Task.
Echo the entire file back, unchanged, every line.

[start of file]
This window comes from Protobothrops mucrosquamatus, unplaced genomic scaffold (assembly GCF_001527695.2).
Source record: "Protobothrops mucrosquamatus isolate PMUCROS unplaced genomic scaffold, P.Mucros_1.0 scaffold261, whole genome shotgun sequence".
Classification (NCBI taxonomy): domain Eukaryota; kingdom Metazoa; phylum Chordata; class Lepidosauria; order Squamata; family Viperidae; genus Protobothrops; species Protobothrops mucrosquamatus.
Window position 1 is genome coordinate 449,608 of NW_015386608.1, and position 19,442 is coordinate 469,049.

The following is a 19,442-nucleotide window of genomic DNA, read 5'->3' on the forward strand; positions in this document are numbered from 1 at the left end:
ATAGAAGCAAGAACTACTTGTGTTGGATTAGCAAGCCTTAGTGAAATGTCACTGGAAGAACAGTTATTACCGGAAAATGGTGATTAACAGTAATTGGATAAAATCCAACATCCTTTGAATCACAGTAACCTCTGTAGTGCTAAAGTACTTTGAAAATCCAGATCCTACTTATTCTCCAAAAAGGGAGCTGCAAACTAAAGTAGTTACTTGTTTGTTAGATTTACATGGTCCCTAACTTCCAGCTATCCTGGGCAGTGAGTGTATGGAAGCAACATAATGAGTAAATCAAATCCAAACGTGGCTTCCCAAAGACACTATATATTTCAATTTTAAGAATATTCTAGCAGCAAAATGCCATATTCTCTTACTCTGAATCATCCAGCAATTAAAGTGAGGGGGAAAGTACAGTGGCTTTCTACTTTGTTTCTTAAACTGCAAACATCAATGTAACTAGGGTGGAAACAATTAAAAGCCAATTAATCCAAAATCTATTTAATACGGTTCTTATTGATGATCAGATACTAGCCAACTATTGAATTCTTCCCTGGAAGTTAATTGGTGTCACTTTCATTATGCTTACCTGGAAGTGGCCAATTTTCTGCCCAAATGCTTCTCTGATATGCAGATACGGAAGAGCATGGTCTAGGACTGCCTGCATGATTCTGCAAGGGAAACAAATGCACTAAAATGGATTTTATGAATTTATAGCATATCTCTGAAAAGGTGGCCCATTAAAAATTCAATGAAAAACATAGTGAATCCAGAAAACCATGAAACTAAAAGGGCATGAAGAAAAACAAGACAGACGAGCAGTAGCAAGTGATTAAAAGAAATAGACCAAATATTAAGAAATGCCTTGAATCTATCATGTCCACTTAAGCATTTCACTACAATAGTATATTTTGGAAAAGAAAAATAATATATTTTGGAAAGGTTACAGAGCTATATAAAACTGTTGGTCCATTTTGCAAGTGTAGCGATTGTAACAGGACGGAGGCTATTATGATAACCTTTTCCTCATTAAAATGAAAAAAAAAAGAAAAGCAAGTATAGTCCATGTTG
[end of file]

This window comes from Protobothrops mucrosquamatus, unplaced genomic scaffold (assembly GCF_001527695.2).
Source record: "Protobothrops mucrosquamatus isolate PMUCROS unplaced genomic scaffold, P.Mucros_1.0 scaffold261, whole genome shotgun sequence".
Classification (NCBI taxonomy): domain Eukaryota; kingdom Metazoa; phylum Chordata; class Lepidosauria; order Squamata; family Viperidae; genus Protobothrops; species Protobothrops mucrosquamatus.
Window position 1 is genome coordinate 449,608 of NW_015386608.1, and position 19,442 is coordinate 469,049.

The following is a 19,442-nucleotide window of genomic DNA, read 5'->3' on the forward strand; positions in this document are numbered from 1 at the left end:
ATAGAAGCAAGAACTACTTGTGTTGGATTAGCAAGCCTTAGTGAAATGTCACTGGAAGAACAGTTATTACCGGAAAATGGTGATTAACAGTAATTGGATAAAATCCAACATCCTTTGAATCACAGTAACCTCTGTAGTGCTAAAGTACTTTGAAAATCCAGATCCTACTTATTCTCCAAAAAGGGAGCTGCAAACTAAAGTAGTTACTTGTTTGTTAGATTTACATGGTCCCTAACTTCCAGCTATCCTGGGCAGTGAGTGTATGGAAGCAACATAATGAGTAAATCAAATCCAAACGTGGCTTCCCAAAGACACTATATATTTCAATTTTAAGAATATTCTAGCAGCAAAATGCCATATTCTCTTACTCTGAATCATCCAGCAATTAAAGTGAGGGGGAAAGTACAGTGGCTTTCTACTTTGTTTCTTAAACTGCAAACATCAATGTAACTAGGGTGGAAACAATTAAAAGCCAATTAATCCAAAATCTATTTAATACGGTTCTTATTGATGATCAGATACTAGCCAACTATTGAATTCTTCCCTGGAAGTTAATTGGTGTCACTTTCATTATGCTTACCTGGAAGTGGCCAATTTTCTGCCCAAATGCTTCTCTGATATGCAGATACGGAAGAGCATGGTCTAGGACTGCCTGCATGATTCTGCAAGGGAAACAAATGCACTAAAATGGATTTTATGAATTTATAGCATATCTCTGAAAAGGTGGCCCATTAAAAATTCAATGAAAAACATAGTGAATCCAGAAAACCATGAAACTAAAAGGGCATGAAGAAAAACAAGACAGACGAGCAGTAGCAAGTGATTAAAAGAAATAGACCAAATATTAAGAAATGCCTTGAATCTATCATGTCCACTTAAGCATTTCACTACAATAGTATATTTTGGAAAAGAAAAATAATATATTTTGGAAAGGTTACAGAGCTATATAAAACTGTTGGTCCATTTTGCAAGTGTAGCGATTGTAACAGGACGGAGGCTATTATGATAACCTTTTCCTCATTAAAATGAAAAAAAAAAGAAAAGCAAGTATAGTCCATGTTG